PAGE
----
What is interstitial cystitis?
Interstitial cystitis — also called painful bladder syndrome — is a chronic condition causing bladder pressure, bladder pain and sometimes pelvic pain. The pain ranges from mild discomfort to severe.
Your bladder is a hollow, muscular organ that stores urine. The bladder expands until it’s full and then signals your brain that it’s time to urinate, communicating through the pelvic nerves. This creates the urge to urinate for most people.
With interstitial cystitis, these signals get mixed up — you feel the need to urinate more often and with smaller volumes of urine than most people.
How common is interstitial cystitis?
Interstitial cystitis most often affects women and can have a long-lasting impact on quality of life. Please discuss with your doctor for further information.
What are the symptoms of interstitial cystitis?
The common symptoms of interstitial cystitis are:
- Bladder pressure and pain that gets worse as your bladder fills up.
- Pain in your lower tummy, lower back, pelvis, or urethra (the tube that carries pee from your bladder out of your body)
- For women, pain in the vulva, vagina, or the area behind the vagina
- For men, pain in the scrotum, testicles, penis, or the area behind the scrotum
- The need to pee often (more than the normal 7-8 times daily)
- The feeling you need to pee right now, even right after you go
- For women, pain during sex
- For men, pain during orgasm or after sex
The bladder pain people feel with IC can range from a dull ache to piercing pain. Peeing may feel like just a little sting, or it can feel like serious burning.
All people with it have an inflamed bladder. About 5% to 10% of people get ulcers in their bladder.
There may be some symptoms not listed above. If you have any concerns about a symptom, please consult your doctor.
When should I see my doctor?
If you have any signs or symptoms listed above or have any questions, please consult with your doctor. Everyone’s body acts differently. It is always best to discuss with your doctor what is best for your situation.
What causes interstitial cystitis?
The exact cause of interstitial cystitis isn’t known, but it’s likely that many factors contribute. For instance, people with interstitial cystitis may also have a defect in the protective lining (epithelium) of the bladder. A leak in the epithelium may allow toxic substances in urine to irritate your bladder wall.
Other possible but unproven contributing factors include an autoimmune reaction, heredity, infection or allergy.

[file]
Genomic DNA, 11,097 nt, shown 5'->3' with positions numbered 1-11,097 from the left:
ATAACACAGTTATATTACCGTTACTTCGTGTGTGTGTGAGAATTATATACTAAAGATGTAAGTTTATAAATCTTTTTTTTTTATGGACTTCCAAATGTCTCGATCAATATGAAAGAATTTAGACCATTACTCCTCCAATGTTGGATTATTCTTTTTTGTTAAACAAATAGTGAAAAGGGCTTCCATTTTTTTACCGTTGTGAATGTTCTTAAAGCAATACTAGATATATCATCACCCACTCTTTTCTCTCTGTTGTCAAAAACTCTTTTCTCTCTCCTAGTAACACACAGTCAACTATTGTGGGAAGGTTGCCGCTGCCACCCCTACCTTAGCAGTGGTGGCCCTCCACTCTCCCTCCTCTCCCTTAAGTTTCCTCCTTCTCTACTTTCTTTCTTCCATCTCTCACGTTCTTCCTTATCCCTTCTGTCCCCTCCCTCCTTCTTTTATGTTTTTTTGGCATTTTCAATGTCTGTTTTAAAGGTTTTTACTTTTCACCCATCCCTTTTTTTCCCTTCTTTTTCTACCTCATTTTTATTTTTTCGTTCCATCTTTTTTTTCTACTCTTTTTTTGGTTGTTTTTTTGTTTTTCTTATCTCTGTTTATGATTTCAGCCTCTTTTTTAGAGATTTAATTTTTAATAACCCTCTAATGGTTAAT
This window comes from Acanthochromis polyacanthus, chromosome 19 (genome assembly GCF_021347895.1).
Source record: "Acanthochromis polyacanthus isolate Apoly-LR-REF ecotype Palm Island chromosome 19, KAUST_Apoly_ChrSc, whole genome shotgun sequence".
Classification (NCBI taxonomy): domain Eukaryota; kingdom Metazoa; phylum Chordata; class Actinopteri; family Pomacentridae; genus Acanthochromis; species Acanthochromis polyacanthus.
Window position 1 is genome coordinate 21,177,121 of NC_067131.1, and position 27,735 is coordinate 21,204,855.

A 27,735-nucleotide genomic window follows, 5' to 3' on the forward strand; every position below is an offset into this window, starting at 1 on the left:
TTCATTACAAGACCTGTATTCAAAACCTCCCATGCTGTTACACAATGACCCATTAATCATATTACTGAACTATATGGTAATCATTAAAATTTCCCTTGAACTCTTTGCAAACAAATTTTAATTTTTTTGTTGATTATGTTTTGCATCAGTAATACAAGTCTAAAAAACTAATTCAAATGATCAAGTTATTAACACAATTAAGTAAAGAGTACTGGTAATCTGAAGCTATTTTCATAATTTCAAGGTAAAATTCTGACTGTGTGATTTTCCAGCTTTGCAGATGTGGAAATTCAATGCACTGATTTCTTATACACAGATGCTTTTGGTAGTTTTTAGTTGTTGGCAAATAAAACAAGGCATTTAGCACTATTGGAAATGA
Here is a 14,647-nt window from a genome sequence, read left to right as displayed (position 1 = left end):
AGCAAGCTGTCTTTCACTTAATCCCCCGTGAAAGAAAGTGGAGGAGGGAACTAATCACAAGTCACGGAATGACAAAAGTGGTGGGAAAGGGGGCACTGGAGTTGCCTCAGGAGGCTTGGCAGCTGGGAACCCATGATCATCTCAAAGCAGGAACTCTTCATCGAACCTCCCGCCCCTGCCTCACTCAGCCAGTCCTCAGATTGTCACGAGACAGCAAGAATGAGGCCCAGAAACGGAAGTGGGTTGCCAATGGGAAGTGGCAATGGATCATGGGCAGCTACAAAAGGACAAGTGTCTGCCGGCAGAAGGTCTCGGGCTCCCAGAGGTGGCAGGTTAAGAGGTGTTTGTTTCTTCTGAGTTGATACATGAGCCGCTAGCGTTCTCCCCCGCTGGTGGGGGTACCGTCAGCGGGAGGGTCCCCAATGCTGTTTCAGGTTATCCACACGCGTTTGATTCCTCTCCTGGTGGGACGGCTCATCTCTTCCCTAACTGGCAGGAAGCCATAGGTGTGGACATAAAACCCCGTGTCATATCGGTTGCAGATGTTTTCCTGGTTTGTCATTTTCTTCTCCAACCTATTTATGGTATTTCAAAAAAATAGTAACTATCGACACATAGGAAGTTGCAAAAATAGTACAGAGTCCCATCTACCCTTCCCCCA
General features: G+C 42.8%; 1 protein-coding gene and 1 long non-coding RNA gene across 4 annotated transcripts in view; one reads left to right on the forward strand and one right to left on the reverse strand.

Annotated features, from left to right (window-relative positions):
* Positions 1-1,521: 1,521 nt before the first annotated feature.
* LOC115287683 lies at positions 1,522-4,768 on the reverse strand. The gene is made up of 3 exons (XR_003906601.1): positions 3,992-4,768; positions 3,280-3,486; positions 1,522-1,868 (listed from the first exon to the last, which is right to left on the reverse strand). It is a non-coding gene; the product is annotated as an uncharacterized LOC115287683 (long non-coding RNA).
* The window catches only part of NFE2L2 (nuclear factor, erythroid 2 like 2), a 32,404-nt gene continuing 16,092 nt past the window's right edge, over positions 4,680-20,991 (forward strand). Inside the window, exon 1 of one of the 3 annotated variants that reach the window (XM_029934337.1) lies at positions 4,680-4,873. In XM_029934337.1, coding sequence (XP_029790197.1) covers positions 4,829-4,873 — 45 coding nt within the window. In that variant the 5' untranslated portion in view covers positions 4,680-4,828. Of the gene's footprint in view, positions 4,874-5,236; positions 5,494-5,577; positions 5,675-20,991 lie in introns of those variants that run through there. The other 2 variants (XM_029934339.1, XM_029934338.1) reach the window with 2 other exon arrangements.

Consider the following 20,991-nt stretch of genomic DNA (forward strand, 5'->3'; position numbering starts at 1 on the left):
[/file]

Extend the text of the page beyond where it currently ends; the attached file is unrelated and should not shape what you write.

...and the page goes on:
What increases my risk for interstitial cystitis?
There are many risk factors for interstitial cystitis, such as:
- Your sex. Women are diagnosed with interstitial cystitis more often than men. Symptoms in men may mimic interstitial cystitis, but they’re more often associated with an inflammation of the prostate gland (prostatitis).
- Your skin and hair color. Having fair skin and red hair has been associated with a greater risk of interstitial cystitis.
- Your age. Most people with interstitial cystitis are diagnosed during their 30s or older.
- Having a chronic pain disorder. Interstitial cystitis may be associated with other chronic pain disorder, such as irritable bowel syndrome or fibromyalgia.
Diagnosis & treatment
The information provided is not a substitute for any medical advice. ALWAYS consult with your doctor for more information.
How is interstitial cystitis diagnosed?
The following may be helpful in diagnosing interstitial cystitis:
- Medical history and bladder diary. Your doctor will ask you to describe your symptoms and may ask you to keep a bladder diary, recording the volume of fluids you drink and the volume of urine you pass.
- Pelvic exam. During a pelvic exam, your doctor examines your external genitals, vagina and cervix and feels your abdomen to assess your internal pelvic organs. Your doctor may also examine your anus and rectum.
- Urine test. A sample of your urine is analyzed for signs of a urinary tract infection.
- Your doctor inserts a thin tube with a tiny camera (cystoscope) through the urethra, showing the lining of your bladder. Your doctor may also inject liquid into your bladder to measure your bladder capacity. Your doctor may perform this procedure, known as hydrodistention, after you’ve been numbed with an anesthetic medication to make you more comfortable.